This article is distributed under the terms of the Creative Commons Attribution License permitting unrestricted use and redistribution provided that the original author and source are credited.

Metrics

  • 4,492
    Page views
  • 824
    Downloads
  • 37
    Citations

Article citation count generated by polling the highest count across the following sources: Scopus, Crossref, PubMed Central.

Download links

A two-part list of links to download the article, or parts of the article, in various formats.

Downloads (link to download the article as PDF)

Download citations (links to download the citations from this article in formats compatible with various reference manager tools)

Open citations (links to open the citations from this article in various online reference manager services)

Further reading

    1. Biochemistry and Chemical Biology
    2. Structural Biology and Molecular Biophysics
    Alena Kroupova et al.
    Research Article

    RtcB enzymes are RNA ligases that play essential roles in tRNA splicing, unfolded protein response, and RNA repair. In metazoa, RtcB functions as part of a five-subunit tRNA ligase complex (tRNA-LC) along with Ddx1, Cgi-99, Fam98B and Ashwin. The human tRNA-LC or its individual subunits have been implicated in additional cellular processes including microRNA maturation, viral replication, DNA double-strand break repair and mRNA transport. Here we present a biochemical analysis of the inter-subunit interactions within the human tRNA-LC along with crystal structures of the catalytic subunit RTCB and the N-terminal domain of CGI-99. We show that the core of the human tRNA-LC is assembled from RTCB and the C-terminal alpha-helical regions of DDX1, CGI-99, and FAM98B, all of which are required for complex integrity. The N-terminal domain of CGI-99 displays structural homology to calponin-homology domains, and CGI-99 and FAM98B associate via their N-terminal domains to form a stable subcomplex. The crystal structure of GMP-bound RTCB reveals divalent metal coordination geometry in the active site, providing insights into its catalytic mechanism. Collectively, these findings shed light on the molecular architecture and mechanism of the human tRNA ligase complex, and provide a structural framework for understanding its functions in cellular RNA metabolism.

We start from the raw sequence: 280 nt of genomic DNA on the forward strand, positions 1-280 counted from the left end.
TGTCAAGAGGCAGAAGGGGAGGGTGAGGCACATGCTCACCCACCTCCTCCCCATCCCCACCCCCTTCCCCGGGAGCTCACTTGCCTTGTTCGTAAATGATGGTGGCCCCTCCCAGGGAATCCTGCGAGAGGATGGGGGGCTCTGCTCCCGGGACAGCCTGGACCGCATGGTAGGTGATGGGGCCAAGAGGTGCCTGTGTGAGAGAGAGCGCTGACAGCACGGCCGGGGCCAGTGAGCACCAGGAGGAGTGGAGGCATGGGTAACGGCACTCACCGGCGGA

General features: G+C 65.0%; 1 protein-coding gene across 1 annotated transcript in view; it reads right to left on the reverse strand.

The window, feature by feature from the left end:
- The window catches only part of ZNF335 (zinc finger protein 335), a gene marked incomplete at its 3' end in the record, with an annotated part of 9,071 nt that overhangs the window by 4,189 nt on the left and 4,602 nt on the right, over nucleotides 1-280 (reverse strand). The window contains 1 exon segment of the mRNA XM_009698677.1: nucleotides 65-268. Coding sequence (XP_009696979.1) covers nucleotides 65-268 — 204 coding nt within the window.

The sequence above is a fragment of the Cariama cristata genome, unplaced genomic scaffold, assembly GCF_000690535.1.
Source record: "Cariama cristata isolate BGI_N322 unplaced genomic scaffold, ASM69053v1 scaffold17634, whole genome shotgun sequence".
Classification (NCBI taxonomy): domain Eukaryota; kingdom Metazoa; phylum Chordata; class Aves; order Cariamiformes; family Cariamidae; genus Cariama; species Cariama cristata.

1. Biochemistry and Chemical Biology
    2. Structural Biology and Molecular Biophysics
    Jing Li et al.
    Research Article

    Integrin conformational ensembles contain two low-affinity states, bent-closed and extended-closed, and an active, high-affinity, extended-open state. It is widely thought that integrins must be activated before they bind ligand; however, one model holds that activation follows ligand binding. As ligand-binding kinetics are not only rate limiting for cell adhesion but also have important implications for the mechanism of activation, we measure them here for integrins α4β1 and α5β1 and show that the low-affinity states bind substantially faster than the high-affinity state. On and off-rates are similar for integrins on cell surfaces and as ectodomain fragments. Although the extended-open conformation's on-rate is ~20-fold slower, its off-rate is ~25,000-fold slower, resulting in a large affinity increase. The tighter ligand-binding pocket in the open state may slow its on-rate. Low affinity integrin states not only bind ligand more rapidly, but are also more populous on the cell surface than high affinity states. Thus, our results suggest that integrin binding to ligand may precede, rather than follow, activation by 'inside-out signaling'.